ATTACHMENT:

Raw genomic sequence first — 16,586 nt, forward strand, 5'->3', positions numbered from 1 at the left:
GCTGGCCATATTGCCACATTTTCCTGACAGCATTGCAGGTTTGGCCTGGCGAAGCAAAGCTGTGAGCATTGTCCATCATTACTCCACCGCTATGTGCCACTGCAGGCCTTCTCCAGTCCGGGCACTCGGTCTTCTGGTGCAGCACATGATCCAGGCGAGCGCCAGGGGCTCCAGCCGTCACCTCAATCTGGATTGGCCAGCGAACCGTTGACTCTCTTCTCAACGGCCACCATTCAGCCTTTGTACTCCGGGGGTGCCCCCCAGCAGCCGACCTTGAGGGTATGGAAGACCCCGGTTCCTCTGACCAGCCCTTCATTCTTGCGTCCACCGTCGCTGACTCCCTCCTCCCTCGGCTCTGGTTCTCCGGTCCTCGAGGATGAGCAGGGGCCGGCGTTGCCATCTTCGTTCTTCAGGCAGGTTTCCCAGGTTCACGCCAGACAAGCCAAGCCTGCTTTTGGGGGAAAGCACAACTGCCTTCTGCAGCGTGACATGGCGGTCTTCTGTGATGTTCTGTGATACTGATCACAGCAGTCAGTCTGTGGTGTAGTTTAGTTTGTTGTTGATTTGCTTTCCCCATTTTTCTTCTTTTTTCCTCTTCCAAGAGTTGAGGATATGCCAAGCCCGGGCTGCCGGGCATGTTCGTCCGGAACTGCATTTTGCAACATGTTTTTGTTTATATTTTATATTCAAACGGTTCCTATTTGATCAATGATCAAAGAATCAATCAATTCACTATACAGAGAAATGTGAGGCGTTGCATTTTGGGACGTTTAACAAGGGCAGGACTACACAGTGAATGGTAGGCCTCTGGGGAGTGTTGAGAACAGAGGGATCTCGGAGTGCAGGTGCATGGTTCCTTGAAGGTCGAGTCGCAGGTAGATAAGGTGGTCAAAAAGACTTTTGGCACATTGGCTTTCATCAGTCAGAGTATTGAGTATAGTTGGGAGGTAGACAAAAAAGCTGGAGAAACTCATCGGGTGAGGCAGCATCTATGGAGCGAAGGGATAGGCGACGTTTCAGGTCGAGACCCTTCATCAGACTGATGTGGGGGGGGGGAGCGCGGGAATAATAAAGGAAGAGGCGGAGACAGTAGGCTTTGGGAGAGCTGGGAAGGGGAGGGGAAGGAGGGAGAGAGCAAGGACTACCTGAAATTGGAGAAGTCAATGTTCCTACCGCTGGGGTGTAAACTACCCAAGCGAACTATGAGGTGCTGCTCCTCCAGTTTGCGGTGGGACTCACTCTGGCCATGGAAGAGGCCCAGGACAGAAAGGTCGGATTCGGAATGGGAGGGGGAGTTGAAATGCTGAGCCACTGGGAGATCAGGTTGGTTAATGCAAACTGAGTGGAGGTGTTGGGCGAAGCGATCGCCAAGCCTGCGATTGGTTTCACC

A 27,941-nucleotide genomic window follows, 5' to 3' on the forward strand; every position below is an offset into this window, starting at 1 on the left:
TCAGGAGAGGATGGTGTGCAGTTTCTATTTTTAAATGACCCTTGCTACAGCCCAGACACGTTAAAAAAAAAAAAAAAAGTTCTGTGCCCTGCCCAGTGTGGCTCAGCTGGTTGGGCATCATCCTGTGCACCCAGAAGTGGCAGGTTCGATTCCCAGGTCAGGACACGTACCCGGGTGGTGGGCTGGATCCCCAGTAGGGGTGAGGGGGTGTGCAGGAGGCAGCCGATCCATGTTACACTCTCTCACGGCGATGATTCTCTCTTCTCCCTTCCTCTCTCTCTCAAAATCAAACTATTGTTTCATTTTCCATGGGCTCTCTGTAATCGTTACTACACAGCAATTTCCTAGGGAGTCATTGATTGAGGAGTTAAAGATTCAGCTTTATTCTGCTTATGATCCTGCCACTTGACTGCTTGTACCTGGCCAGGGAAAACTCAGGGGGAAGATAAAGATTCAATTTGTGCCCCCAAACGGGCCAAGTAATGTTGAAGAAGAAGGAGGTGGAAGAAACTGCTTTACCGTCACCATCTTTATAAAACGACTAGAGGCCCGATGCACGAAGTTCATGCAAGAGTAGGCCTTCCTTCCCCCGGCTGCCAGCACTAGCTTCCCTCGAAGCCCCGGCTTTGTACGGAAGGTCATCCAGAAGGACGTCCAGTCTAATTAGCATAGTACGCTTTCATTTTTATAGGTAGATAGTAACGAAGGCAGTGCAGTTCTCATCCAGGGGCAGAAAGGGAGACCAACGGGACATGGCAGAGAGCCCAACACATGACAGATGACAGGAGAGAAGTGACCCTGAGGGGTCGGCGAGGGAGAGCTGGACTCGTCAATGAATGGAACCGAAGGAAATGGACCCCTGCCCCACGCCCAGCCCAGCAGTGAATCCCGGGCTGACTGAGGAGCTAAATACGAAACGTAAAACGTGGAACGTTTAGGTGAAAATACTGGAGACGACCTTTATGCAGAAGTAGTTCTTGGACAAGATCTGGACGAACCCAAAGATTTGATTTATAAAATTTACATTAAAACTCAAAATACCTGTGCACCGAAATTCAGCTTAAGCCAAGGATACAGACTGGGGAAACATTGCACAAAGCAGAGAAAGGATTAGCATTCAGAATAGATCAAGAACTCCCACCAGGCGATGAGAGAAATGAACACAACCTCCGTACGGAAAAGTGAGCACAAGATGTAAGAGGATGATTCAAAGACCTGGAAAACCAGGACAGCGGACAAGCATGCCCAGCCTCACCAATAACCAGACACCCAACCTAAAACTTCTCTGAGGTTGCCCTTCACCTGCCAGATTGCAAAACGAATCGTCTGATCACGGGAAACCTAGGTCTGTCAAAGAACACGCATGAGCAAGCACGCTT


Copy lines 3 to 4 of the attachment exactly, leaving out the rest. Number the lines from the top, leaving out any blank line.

A 27,941-nucleotide genomic window follows, 5' to 3' on the forward strand; every position below is an offset into this window, starting at 1 on the left:
TCAGGAGAGGATGGTGTGCAGTTTCTATTTTTAAATGACCCTTGCTACAGCCCAGACACGTTAAAAAAAAAAAAAAAAGTTCTGTGCCCTGCCCAGTGTGGCTCAGCTGGTTGGGCATCATCCTGTGCACCCAGAAGTGGCAGGTTCGATTCCCAGGTCAGGACACGTACCCGGGTGGTGGGCTGGATCCCCAGTAGGGGTGAGGGGGTGTGCAGGAGGCAGCCGATCCATGTTACACTCTCTCACGGCGATGATTCTCTCTTCTCCCTTCCTCTCTCTCTCAAAATCAAACTATTGTTTCATTTTCCATGGGCTCTCTGTAATCGTTACTACACAGCAATTTCCTAGGGAGTCATTGATTGAGGAGTTAAAGATTCAGCTTTATTCTGCTTATGATCCTGCCACTTGACTGCTTGTACCTGGCCAGGGAAAACTCAGGGGGAAGATAAAGATTCAATTTGTGCCCCCAAACGGGCCAAGTAATGTTGAAGAAGAAGGAGGTGGAAGAAACTGCTTTACCGTCACCATCTTTATAAAACGACTAGAGGCCCGATGCACGAAGTTCATGCAAGAGTAGGCCTTCCTTCCCCCGGCTGCCAGCACTAGCTTCCCTCGAAGCCCCGGCTTTGTACGGAAGGTCATCCAGAAGGACGTCCAGTCTAATTAGCATAGTACGCTTTCATTTTTATAGGTAGATAGTAACGAAGGCAGTGCAGTTCTCATCCAGGGGCAGAAAGGGAGACCAACGGGACATGGCAGAGAGCCCAACACATGACAGATGACAGGAGAGAAGTGACCCTGAGGGGTCGGCGAGGGAGAGCTGGACTCGTCAATGAATGGAACCGAAGGAAATGGACCCCTGCCCCACGCCCAGCCCAGCAGTGAATCCCGGGCTGACTGAGGAGCTAAATACGAAACGTAAAACGTGGAACGTTTAGGTGAAAATACTGGAGACGACCTTTATGCAGAAGTAGTTCTTGGACAAGATCTGGACGAACCCAAAGATTTGATTTATAAAATTTACATTAAAACTCAAAATACCTGTGCACCGAAATTCAGCTTAAGCCAAGGATACAGACTGGGGAAACATTGCACAAAGCAGAGAAAGGATTAGCATTCAGAATAGATCAAGAACTCCCACCAGGCGATGAGAGAAATGAACACAACCTCCGTACGGAAAAGTGAGCACAAGATGTAAGAGGATGATTCAAAGACCTGGAAAACCAGGACAGCGGACAAGCATGCCCAGCCTCACCAATAACCAGACACCCAACCTAAAACTTCTCTGAGGTTGCCCTTCACCTGCCAGATTGCAAAACGAATCGTCTGATCACGGGAAACCTAGGTCTGTCAAAGAACACGCATGAGCAAGCACGCTT